Possible grizzly sighting bears further scrutiny, officials say
Friday, September 29, 2006
By BOBBY MAGILL
The Daily Sentinel
Ghost grizzlies or real grizzlies, whatever species of bruin two hunters saw near Independence Pass recently has wildlife managers sniffing for clues.
Two hunters who said they have experience with black and grizzly bears claim they spotted three grizzlies near Independence Pass in the San Isabel National Forest on Sept. 20, the Colorado Division of Wildlife announced Thursday.
The chance the hunters spotted a grizzly is slim, but the division is taking the alleged sighting seriously enough to post signs warning forest visitors a grizzly may be in the area, division spokesman Tyler Baskfield said.
Only black bears are thought to exist in Colorado.
The hunters reported watching a female grizzly and two cubs from a distance of about 80 yards through binoculars and a spotting scope, but they were unable to find scat or tracks after the bears moved on.
Grizzlies are thought to be extinct in Colorado, and if the sighting is confirmed, it would be the first grizzly bear to be found in the state since 1979, when Colorado’s known grizzly was killed in the South San Juan Wilderness.
Before that, the last confirmed grizzly sighting in Colorado was in 1956, Division of Wildlife spokesman Randy Hampton said.
“We’re taking this on a day-by-day basis,” Baskfield said. “We’ve made a decision to sign the general area of the sighting to alert people of the possible presence (of a grizzly). Until we get some physical evidence, we’re going to concentrate on the investigation.”
The names of the hunters were unavailable, and Baskfield declined to give specifics about where the hunters allegedly sighted the grizzlies or what such a sighting, if confirmed, might mean.
Colorado grizzly expert David Petersen said he believes a confirmed native grizzly sighting would mean the bear’s habitat would be protected under the Endangered Species Act.
In the early 1990s, Petersen, a Durango writer and member of the Colorado Roadless Area Review Task Force, studied the history of grizzly bears in Colorado and wrote about his findings in his book, “Ghost Grizzlies.”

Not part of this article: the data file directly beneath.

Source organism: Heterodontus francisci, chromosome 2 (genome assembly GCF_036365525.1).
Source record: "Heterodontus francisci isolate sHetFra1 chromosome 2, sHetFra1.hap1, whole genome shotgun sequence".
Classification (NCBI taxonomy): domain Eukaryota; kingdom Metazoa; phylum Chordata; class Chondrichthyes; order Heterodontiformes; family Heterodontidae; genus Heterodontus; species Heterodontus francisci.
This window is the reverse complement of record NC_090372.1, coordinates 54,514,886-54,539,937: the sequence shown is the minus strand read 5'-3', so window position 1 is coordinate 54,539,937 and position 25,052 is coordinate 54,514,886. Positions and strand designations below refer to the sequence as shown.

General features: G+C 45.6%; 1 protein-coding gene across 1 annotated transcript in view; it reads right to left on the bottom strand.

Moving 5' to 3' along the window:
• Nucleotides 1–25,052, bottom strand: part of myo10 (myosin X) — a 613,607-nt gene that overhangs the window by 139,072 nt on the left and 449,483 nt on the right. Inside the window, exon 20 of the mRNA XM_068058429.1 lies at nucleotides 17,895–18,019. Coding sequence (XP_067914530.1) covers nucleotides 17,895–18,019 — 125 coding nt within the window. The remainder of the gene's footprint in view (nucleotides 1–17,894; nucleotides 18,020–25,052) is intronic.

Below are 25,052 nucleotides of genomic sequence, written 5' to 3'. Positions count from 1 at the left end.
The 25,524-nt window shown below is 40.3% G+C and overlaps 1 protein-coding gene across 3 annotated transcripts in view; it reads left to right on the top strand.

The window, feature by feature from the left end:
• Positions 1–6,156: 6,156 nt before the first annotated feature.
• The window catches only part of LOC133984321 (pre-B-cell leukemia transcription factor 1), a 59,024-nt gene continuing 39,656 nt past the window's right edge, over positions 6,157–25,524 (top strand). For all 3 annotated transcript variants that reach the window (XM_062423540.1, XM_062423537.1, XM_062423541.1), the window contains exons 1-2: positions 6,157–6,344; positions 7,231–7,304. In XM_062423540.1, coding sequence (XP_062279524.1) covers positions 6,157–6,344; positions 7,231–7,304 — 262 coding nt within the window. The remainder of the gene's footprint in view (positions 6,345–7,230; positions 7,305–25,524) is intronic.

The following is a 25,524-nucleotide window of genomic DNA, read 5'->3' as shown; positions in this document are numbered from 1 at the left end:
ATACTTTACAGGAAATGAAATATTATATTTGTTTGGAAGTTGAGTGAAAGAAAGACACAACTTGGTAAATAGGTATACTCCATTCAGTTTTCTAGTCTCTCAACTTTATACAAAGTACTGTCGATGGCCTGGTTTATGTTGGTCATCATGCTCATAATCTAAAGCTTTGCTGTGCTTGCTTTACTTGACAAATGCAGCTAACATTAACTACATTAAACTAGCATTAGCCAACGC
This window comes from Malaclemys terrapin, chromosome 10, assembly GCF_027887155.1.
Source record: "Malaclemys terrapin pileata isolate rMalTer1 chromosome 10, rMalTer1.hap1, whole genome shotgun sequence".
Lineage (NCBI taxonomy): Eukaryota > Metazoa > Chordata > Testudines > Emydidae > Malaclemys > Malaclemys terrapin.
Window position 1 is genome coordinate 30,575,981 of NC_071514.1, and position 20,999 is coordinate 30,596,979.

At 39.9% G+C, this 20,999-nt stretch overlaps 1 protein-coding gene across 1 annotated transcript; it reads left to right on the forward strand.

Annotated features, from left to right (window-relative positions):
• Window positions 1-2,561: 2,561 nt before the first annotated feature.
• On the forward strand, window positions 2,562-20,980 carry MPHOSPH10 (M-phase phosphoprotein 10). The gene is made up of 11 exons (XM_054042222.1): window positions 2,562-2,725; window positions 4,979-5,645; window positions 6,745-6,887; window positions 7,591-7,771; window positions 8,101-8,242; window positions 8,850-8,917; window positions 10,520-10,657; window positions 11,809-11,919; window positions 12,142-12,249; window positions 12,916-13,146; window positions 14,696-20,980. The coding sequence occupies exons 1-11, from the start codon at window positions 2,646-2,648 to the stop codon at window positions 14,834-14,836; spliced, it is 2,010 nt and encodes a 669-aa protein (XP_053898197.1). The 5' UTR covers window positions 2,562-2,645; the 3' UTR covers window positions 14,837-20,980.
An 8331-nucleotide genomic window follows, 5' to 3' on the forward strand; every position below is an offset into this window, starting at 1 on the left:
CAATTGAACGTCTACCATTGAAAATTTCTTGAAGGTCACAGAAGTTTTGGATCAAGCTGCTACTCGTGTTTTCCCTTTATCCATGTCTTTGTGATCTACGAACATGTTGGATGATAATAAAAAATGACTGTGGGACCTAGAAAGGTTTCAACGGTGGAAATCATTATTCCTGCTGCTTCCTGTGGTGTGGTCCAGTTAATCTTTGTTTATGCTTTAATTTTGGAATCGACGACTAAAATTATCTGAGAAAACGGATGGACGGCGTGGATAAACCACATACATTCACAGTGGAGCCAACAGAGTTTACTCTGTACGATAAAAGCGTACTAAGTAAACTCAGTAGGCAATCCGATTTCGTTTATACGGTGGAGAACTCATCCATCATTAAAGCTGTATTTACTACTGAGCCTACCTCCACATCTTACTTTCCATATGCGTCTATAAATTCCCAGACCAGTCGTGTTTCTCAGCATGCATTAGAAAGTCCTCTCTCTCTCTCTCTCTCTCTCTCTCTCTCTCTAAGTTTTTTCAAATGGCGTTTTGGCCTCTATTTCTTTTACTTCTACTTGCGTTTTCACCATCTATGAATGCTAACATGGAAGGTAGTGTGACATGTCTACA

He said the last credible evidence of a grizzly here was uncovered in 1995, but the bear was never found, and no other evidence has surfaced since. If a grizzly bear exists in Colorado, he said, wildlife managers would try to track it, take DNA samples and figure out where it came from.
Such a bear could have wandered down from Wyoming, Petersen said.
If it turned out to be a grizzly native to Colorado, it could cause wildlife managers to cancel the fall bear hunting season.
“If they determined it was a Wyoming bear, who knows? They might haul it back home,” he said.
“If they determine it was a native bear, they’d let it go and hope it led them to other native bears.”
“That would be the end of peace and quiet for that bear,” encouraging an “army of thrill seekers” and others, perhaps with dishonorable motives, to follow the bears around, Petersen said.
“I’d rather they just be allowed to live out the remainder of their lives (in peace),” he said.
Petersen said he believes the alleged grizzly sighting is invalid and that any remaining grizzlies lurking in Colorado forests wouldn’t likely make Independence Pass their home.
Petersen and others have speculated that only the remote South San Juan Wilderness, where the last known Colorado grizzly was shot in 1979, could be remote and isolated enough for grizzlies to survive.
He said he believes there are too many people in Colorado for grizzlies to have survived here.
Any remaining grizzlies, he said, would have little chance of surviving on their own.
Bobby Magill can be reached via e-mail at firstname.lastname@example.org.